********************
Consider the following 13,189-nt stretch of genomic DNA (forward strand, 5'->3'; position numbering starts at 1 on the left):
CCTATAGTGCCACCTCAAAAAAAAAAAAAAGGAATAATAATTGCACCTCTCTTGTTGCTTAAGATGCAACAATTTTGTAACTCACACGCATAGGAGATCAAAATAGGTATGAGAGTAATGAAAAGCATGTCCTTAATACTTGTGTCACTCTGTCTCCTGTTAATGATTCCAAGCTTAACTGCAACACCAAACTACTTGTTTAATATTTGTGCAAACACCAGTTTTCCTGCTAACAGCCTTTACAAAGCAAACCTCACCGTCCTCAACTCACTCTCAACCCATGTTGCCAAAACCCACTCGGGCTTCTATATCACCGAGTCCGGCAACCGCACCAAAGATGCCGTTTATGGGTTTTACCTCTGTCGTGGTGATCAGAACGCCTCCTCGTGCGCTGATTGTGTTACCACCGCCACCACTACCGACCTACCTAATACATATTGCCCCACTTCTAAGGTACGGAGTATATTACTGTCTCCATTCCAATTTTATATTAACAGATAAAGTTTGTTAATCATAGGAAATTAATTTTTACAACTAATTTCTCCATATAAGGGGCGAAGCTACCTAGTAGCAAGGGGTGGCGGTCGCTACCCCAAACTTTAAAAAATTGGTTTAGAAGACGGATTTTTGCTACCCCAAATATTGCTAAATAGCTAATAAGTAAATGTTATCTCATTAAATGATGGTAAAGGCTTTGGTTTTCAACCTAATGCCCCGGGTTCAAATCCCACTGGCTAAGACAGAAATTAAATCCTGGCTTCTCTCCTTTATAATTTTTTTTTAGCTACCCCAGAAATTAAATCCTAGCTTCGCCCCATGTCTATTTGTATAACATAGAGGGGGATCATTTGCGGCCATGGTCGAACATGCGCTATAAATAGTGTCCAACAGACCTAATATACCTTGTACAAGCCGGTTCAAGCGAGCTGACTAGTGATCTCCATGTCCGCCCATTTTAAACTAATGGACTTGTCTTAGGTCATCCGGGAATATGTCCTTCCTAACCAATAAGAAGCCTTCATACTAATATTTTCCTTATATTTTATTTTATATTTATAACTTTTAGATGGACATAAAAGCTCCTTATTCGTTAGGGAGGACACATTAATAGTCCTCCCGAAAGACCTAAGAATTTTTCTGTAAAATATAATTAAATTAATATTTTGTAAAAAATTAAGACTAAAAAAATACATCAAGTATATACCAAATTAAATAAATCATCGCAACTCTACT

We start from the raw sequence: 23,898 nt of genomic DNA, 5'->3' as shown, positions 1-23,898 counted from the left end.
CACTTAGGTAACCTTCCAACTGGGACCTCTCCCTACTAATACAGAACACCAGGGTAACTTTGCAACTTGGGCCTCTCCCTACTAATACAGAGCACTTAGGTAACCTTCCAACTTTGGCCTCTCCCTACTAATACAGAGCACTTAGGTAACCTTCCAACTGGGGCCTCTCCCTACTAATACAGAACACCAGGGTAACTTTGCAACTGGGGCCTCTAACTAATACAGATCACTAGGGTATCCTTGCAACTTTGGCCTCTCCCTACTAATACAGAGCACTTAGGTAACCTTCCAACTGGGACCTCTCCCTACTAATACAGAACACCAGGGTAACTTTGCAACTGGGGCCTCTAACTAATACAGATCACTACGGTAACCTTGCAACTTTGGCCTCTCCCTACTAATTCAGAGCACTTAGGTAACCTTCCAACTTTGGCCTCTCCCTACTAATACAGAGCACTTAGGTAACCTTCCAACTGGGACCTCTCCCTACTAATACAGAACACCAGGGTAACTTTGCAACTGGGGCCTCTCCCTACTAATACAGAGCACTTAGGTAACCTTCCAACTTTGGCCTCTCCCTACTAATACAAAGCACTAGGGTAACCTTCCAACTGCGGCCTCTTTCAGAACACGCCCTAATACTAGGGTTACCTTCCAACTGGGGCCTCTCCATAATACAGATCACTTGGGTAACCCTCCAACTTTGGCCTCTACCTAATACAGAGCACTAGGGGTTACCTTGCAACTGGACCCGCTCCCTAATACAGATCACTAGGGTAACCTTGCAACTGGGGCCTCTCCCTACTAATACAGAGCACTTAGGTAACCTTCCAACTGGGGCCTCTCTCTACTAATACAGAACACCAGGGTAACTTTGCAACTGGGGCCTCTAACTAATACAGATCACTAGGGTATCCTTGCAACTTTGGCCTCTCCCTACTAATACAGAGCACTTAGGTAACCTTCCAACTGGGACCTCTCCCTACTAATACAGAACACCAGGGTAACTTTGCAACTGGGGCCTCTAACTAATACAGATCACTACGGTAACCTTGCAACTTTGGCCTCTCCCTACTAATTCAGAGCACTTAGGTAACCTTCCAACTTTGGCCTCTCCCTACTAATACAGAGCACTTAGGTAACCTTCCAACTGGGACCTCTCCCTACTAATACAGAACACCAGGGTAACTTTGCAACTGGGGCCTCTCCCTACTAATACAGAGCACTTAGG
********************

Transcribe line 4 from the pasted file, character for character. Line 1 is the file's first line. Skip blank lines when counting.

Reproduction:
CACTTAGGTAACCTTCCAACTGGGACCTCTCCCTACTAATACAGAACACCAGGGTAACTTTGCAACTTGGGCCTCTCCCTACTAATACAGAGCACTTAGGTAACCTTCCAACTTTGGCCTCTCCCTACTAATACAGAGCACTTAGGTAACCTTCCAACTGGGGCCTCTCCCTACTAATACAGAACACCAGGGTAACTTTGCAACTGGGGCCTCTAACTAATACAGATCACTAGGGTATCCTTGCAACTTTGGCCTCTCCCTACTAATACAGAGCACTTAGGTAACCTTCCAACTGGGACCTCTCCCTACTAATACAGAACACCAGGGTAACTTTGCAACTGGGGCCTCTAACTAATACAGATCACTACGGTAACCTTGCAACTTTGGCCTCTCCCTACTAATTCAGAGCACTTAGGTAACCTTCCAACTTTGGCCTCTCCCTACTAATACAGAGCACTTAGGTAACCTTCCAACTGGGACCTCTCCCTACTAATACAGAACACCAGGGTAACTTTGCAACTGGGGCCTCTCCCTACTAATACAGAGCACTTAGGTAACCTTCCAACTTTGGCCTCTCCCTACTAATACAAAGCACTAGGGTAACCTTCCAACTGCGGCCTCTTTCAGAACACGCCCTAATACTAGGGTTACCTTCCAACTGGGGCCTCTCCATAATACAGATCACTTGGGTAACCCTCCAACTTTGGCCTCTACCTAATACAGAGCACTAGGGGTTACCTTGCAACTGGACCCGCTCCCTAATACAGATCACTAGGGTAACCTTGCAACTGGGGCCTCTCCCTACTAATACAGAGCACTTAGGTAACCTTCCAACTGGGGCCTCTCTCTACTAATACAGAACACCAGGGTAACTTTGCAACTGGGGCCTCTAACTAATACAGATCACTAGGGTATCCTTGCAACTTTGGCCTCTCCCTACTAATACAGAGCACTTAGGTAACCTTCCAACTGGGACCTCTCCCTACTAATACAGAACACCAGGGTAACTTTGCAACTGGGGCCTCTAACTAATACAGATCACTACGGTAACCTTGCAACTTTGGCCTCTCCCTACTAATTCAGAGCACTTAGGTAACCTTCCAACTTTGGCCTCTCCCTACTAATACAGAGCACTTAGGTAACCTTCCAACTGGGACCTCTCCCTACTAATACAGAACACCAGGGTAACTTTGCAACTGGGGCCTCTCCCTACTAATACAGAGCACTTAGG